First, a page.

Looking for a light and summery salad recipe? Love couscous? Then couscous salads might just be your new best friend! Enter this vegetarian recipe with Mediterranean ingredients and a South Asian twist. One bite and you'll be taking a vacation during your lunch break.
Sometimes you just want something easy to throw together, that can store for a long time in the pantry, and also holds up in the fridge for a few days once cooked. Couscous recipes hit all those spots. This particular recipe makes for perfect meal prep with charred, spicy, seasonal vegetables and a hit of protein from the crispy halloumi cheese. Eat it hot, eat it cold, but above all, give this winning combination a go.
What is couscous?
Couscous is often mistaken for a whole grain but is actually a type of tiny pasta made from semolina and wheat flour. It's popular as a side dish or as a base for entrees in Middle Eastern and North African cuisines, and it's not hard to see why. The mild, slightly nutty little balls of dough soak up all the flavor you throw at them, from intense spices to zesty lemons to sweet raisins. You can serve couscous hot, cold, or room temperature.
Types of couscous
Couscous comes in several types, each with their own preparation techniques and cook times. The most common varieties available in the United States, however, are Moroccan couscous and Israeli or pearl couscous.
Israeli or pearl couscous is roughly the size of peppercorns, with a chewy consistency, and needs to be boiled like pasta before being drained and tossed with olive oil or other toppings. It's great for salads and soups when you want a little more texture.
Moroccan couscous has the smallest pearls and usually comes in an “instant” precooked form in the U.S. that just needs to rehydrate for a few minutes before fluffing with a fork and serving. (A pat of butter never hurts either.) It has the shortest cook time, perfect for fast meals when you just want to get food on the table for your family.
What is halloumi?
If you're not familiar with halloumi, dear readers, try this recipe! Halloumi is a unique cheese originally hailing from the island of Cyprus. What makes it so special? Its melting point is so high you can fry it, grill it, or saute it, and it STILL maintains its shape! During the cheesemaking process the curds are poached and then molded; it's this cooking that keeps the magical cheese firm and squeaky under blistering heat.
Stored in brine and sprinkled with mint, halloumi is popular with watermelon during the summer in the Mediterranean. For this couscous recipe the crispy broiled halloumi balances out lighter, spiced grilled vegetables with cheesy richness and mild, salty flavor. It also adds some filling protein and fats to keep you going throughout the afternoon or evening. As a warning, cooked halloumi is best eaten hot and fresh. The cheese is still delicious after it cools, but the crunch is less intense.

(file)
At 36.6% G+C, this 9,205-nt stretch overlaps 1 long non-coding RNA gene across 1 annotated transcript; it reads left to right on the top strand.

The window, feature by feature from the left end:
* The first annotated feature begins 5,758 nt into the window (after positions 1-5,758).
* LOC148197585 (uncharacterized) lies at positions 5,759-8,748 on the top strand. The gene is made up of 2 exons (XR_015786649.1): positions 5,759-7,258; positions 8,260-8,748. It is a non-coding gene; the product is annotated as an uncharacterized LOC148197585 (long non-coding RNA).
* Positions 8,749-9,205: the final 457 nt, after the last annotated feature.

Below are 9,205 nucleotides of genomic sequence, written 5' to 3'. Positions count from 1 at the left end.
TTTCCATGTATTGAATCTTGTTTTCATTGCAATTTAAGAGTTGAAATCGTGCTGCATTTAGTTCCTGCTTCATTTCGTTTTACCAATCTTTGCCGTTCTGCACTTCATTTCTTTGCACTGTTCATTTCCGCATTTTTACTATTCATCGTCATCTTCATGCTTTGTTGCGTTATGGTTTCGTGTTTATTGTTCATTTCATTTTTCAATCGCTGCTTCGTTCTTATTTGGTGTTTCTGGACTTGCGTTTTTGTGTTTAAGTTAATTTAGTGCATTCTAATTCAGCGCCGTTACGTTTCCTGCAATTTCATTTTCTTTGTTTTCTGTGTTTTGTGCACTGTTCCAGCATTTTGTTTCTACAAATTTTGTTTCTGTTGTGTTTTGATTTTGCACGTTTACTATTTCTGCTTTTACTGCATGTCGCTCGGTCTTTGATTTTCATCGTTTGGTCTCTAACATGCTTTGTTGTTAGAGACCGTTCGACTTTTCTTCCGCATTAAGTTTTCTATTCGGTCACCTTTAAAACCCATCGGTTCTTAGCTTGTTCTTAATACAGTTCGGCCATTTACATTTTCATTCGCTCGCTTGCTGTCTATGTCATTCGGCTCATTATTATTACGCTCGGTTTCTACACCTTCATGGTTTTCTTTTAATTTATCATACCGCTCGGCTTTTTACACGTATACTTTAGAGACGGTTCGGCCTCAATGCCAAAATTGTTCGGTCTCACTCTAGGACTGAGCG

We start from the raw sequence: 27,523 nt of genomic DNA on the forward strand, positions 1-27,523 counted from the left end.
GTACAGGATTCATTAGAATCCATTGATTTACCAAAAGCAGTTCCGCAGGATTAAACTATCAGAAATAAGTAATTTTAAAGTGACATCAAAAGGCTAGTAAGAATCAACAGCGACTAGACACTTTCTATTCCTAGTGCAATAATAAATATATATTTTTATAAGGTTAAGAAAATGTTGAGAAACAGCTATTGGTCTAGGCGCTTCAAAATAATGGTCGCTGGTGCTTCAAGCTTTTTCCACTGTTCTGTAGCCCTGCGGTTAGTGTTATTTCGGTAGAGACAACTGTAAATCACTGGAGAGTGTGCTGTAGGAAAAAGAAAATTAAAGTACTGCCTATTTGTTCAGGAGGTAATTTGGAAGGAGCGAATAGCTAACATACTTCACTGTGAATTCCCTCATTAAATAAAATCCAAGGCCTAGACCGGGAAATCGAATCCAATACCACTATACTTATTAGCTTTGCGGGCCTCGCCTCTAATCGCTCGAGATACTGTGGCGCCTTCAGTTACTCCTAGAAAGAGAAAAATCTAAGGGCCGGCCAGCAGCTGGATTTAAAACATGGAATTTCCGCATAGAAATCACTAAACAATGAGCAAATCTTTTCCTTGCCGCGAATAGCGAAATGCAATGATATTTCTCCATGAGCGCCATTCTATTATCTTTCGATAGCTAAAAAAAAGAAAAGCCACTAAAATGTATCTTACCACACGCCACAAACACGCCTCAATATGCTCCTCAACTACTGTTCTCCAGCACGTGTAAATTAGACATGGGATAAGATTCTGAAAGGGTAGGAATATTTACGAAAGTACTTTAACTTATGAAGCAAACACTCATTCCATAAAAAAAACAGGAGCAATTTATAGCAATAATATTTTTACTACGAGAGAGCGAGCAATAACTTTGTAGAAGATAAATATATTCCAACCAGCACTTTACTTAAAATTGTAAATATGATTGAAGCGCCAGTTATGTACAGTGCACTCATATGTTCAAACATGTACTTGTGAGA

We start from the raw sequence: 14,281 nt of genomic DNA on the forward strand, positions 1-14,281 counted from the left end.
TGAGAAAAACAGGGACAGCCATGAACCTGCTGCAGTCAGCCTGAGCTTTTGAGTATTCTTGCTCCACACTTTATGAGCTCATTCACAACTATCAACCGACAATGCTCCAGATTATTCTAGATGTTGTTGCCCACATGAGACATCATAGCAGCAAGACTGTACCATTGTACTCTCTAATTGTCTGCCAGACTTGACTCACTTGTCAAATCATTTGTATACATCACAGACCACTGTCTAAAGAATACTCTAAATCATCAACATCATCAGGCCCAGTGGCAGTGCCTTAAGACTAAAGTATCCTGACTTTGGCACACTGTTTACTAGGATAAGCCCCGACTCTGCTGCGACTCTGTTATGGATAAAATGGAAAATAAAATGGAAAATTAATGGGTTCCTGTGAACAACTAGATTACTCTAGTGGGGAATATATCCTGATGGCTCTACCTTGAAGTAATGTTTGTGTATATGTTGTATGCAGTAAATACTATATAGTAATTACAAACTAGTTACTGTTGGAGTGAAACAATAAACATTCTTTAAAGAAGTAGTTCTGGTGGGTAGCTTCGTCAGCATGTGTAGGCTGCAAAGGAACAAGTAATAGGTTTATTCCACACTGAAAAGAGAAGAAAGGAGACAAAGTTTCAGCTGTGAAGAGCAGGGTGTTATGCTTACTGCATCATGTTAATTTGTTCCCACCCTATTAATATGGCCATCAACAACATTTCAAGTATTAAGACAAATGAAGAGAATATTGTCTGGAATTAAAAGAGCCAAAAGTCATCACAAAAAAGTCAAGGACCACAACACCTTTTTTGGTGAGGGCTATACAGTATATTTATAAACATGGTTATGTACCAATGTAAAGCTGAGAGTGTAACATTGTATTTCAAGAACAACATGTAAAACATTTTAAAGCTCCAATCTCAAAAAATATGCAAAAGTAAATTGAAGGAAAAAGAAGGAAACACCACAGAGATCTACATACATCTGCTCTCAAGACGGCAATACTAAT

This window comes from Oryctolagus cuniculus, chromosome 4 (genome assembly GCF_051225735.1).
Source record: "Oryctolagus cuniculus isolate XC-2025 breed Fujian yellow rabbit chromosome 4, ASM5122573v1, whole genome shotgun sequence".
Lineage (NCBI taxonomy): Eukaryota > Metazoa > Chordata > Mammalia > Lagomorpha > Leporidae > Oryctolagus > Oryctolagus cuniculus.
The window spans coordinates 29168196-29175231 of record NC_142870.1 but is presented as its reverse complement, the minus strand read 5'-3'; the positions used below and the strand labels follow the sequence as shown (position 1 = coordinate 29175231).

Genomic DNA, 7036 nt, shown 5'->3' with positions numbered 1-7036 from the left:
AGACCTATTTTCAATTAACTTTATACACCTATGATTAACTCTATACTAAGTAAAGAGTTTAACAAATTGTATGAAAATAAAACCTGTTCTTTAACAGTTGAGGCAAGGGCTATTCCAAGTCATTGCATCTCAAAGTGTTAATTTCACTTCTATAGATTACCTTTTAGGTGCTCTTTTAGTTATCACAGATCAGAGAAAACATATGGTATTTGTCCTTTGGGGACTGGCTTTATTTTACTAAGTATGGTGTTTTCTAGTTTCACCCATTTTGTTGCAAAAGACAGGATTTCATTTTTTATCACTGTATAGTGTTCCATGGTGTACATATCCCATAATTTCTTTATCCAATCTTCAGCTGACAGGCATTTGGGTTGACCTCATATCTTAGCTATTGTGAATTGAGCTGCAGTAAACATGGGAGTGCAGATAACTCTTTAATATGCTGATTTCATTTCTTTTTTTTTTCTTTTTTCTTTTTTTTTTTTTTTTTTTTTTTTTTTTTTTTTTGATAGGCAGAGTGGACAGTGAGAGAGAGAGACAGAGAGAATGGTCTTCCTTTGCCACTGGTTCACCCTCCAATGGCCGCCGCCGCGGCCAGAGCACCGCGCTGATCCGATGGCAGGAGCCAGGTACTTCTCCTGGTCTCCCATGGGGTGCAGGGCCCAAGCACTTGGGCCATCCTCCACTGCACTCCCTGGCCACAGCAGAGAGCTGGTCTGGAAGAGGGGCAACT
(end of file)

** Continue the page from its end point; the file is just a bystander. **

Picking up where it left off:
Customize your tandoor spice
Also known as tandoori masala, tandoor spice is a special blend of spices commonly used for foods cooked in a specialized oven called a tandoor. Tandoors are traditional cylindrical ovens popular throughout Central and South Asia—you might already be familiar with some Indian tandoori foods, such as naan flatbreads or bright red tandoori chicken.
This recipe's custom spice blend would be perfect for meat, but here it's used to pep up some seasonal vegetables. You don't even need a tandoor oven for a similar effect! Just toss vegetables with olive oil and the tandoor spice blend and skewer them before popping onto a hot grill or under a preheated broiler to char.
Don't be afraid to alter the spice mix to your tastes. Not a big fan of heat? Add less cayenne. Love cumin? Sprinkle in a little more. Have fun customizing your blend and making it your own!
Make ahead or make for a crowd
One of the strengths of this couscous recipe is its flexibility. While best eaten warm, the cooked vegetables and cheese can hold up for a few days in the refrigerator. The recipe itself is easy to scale up too, if you've decided to make this for a bigger group.
All these characteristics make it an excellent candidate for meal prep. Couscous bowls with cooked vegetables are less likely to wilt after the first day and can be eaten cold, warm, or room temperature. Plus, letting the tandoor vegetables and halloumi sit in the couscous allows the couscous to absorb all those flavors like a sponge.
Making this couscous recipe for more than just yourself or your family? Easily double the ingredients to feed everyone. If you want to make this recipe ahead for a lunch or dinner party, consider making the couscous the day before and grilling the vegetables and halloumi the day of the get-together. You'll certainly find this easy recipe worth sharing.
- 1 tsp Ground Cumin
- 1 tsp Ground Ginger
- 1 tsp Granulated Garlic
- 1 tsp Ground Coriander
- 1 tsp Turmeric
- 1 tsp Paprika
- 1 tsp Salt
- ½ tsp Cayenne optional
- 2 tbsp Olive Oil
- 1 Red Bell Pepper seeded and cut into bite sized pieces
- 1 Zucchini sliced
- 1 Yellow Squash sliced
- ½ cup Red Onion peeled and cut into bite sized pieces
- 1 bunch Asparagus trimmed
- 8 slices Halloumi Cheese thick slices
- 2 tbsp Olive Oil
- 2 cup Couscous cooked
- Preheat grill or oven broiler. In a medium bowl mix together cumin, ginger, garlic, coriander, paprika and cayenne. In a large bowl toss together olive oil, bell pepper, zucchini, squash, onion and asparagus with spice blend. Skewer vegetables and grill or broil for 5-6 minutes or until lightly charred and tender.
- Drizzle sliced halloumi with olive oil and grill or broil for 3 minutes or until lightly charred.
- To serve spoon couscous into bowls and top with cooked vegetables and halloumi.